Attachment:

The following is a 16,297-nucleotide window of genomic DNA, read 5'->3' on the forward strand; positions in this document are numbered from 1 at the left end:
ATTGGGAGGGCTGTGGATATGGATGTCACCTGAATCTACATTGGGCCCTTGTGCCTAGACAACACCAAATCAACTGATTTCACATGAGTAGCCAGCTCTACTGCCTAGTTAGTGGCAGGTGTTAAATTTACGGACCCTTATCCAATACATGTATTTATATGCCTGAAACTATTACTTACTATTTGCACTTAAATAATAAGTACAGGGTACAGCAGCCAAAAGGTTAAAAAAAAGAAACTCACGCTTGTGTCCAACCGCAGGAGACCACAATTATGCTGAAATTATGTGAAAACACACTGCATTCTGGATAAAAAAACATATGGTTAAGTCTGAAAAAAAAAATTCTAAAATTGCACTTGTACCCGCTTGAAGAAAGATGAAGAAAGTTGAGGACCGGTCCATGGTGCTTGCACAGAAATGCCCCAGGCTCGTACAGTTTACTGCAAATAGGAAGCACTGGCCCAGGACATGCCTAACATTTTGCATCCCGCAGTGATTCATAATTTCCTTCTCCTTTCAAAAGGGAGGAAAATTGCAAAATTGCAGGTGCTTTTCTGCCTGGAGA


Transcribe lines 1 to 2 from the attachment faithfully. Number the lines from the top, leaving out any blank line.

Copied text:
The following is a 16,297-nucleotide window of genomic DNA, read 5'->3' on the forward strand; positions in this document are numbered from 1 at the left end:
ATTGGGAGGGCTGTGGATATGGATGTCACCTGAATCTACATTGGGCCCTTGTGCCTAGACAACACCAAATCAACTGATTTCACATGAGTAGCCAGCTCTACTGCCTAGTTAGTGGCAGGTGTTAAATTTACGGACCCTTATCCAATACATGTATTTATATGCCTGAAACTATTACTTACTATTTGCACTTAAATAATAAGTACAGGGTACAGCAGCCAAAAGGTTAAAAAAAAGAAACTCACGCTTGTGTCCAACCGCAGGAGACCACAATTATGCTGAAATTATGTGAAAACACACTGCATTCTGGATAAAAAAACATATGGTTAAGTCTGAAAAAAAAAATTCTAAAATTGCACTTGTACCCGCTTGAAGAAAGATGAAGAAAGTTGAGGACCGGTCCATGGTGCTTGCACAGAAATGCCCCAGGCTCGTACAGTTTACTGCAAATAGGAAGCACTGGCCCAGGACATGCCTAACATTTTGCATCCCGCAGTGATTCATAATTTCCTTCTCCTTTCAAAAGGGAGGAAAATTGCAAAATTGCAGGTGCTTTTCTGCCTGGAGA